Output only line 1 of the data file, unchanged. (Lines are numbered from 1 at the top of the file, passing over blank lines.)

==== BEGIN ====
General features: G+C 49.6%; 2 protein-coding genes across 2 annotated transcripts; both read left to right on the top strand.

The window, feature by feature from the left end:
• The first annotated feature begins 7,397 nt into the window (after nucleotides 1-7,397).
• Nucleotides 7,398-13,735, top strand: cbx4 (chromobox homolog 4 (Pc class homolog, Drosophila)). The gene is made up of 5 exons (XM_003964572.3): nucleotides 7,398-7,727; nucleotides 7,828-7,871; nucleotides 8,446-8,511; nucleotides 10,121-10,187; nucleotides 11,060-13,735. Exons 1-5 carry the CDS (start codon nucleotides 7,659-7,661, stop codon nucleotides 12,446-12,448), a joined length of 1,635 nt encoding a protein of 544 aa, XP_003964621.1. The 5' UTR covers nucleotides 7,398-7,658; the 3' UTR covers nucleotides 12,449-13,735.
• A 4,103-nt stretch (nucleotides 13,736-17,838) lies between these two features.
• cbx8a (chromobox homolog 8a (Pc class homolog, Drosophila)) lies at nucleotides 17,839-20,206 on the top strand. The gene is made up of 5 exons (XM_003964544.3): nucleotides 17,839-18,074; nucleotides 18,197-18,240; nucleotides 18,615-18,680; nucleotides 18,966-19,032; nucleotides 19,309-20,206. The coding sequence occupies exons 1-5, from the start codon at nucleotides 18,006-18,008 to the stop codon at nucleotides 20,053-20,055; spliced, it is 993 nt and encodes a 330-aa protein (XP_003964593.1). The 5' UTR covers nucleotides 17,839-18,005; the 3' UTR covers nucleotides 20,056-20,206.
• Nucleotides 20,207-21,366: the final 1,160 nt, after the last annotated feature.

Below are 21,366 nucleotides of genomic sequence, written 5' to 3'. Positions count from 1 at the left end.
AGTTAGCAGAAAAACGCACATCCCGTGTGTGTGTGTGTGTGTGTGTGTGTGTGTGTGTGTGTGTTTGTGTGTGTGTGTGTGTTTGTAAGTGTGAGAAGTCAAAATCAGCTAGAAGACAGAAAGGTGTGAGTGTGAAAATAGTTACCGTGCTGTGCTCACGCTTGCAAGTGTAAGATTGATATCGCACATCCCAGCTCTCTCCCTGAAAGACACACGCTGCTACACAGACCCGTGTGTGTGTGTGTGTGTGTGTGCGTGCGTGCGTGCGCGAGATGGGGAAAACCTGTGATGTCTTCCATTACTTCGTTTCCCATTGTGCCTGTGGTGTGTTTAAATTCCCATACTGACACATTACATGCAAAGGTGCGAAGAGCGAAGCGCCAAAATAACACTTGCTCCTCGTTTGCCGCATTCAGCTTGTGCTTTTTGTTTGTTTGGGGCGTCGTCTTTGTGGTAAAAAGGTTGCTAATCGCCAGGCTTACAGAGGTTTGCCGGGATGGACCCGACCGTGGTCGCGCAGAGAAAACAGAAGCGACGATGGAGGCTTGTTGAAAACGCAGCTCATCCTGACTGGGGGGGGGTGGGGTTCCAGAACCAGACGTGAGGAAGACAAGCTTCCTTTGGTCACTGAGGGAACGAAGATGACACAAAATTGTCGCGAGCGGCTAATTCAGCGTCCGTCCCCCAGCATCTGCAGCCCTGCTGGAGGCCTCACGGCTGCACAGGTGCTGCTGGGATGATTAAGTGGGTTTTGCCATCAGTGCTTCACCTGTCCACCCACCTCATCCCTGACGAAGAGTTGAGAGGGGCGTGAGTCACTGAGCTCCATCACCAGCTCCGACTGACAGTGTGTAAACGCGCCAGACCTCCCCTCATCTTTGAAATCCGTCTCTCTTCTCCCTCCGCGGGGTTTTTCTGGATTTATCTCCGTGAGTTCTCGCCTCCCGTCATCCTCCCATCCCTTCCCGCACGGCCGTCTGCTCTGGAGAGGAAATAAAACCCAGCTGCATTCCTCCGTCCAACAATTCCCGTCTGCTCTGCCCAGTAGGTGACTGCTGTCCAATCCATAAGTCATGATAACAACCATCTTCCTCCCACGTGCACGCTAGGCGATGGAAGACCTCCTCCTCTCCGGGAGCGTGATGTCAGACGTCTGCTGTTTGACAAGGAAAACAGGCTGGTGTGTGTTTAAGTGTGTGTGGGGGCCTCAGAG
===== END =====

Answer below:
General features: G+C 49.6%; 2 protein-coding genes across 2 annotated transcripts; both read left to right on the top strand.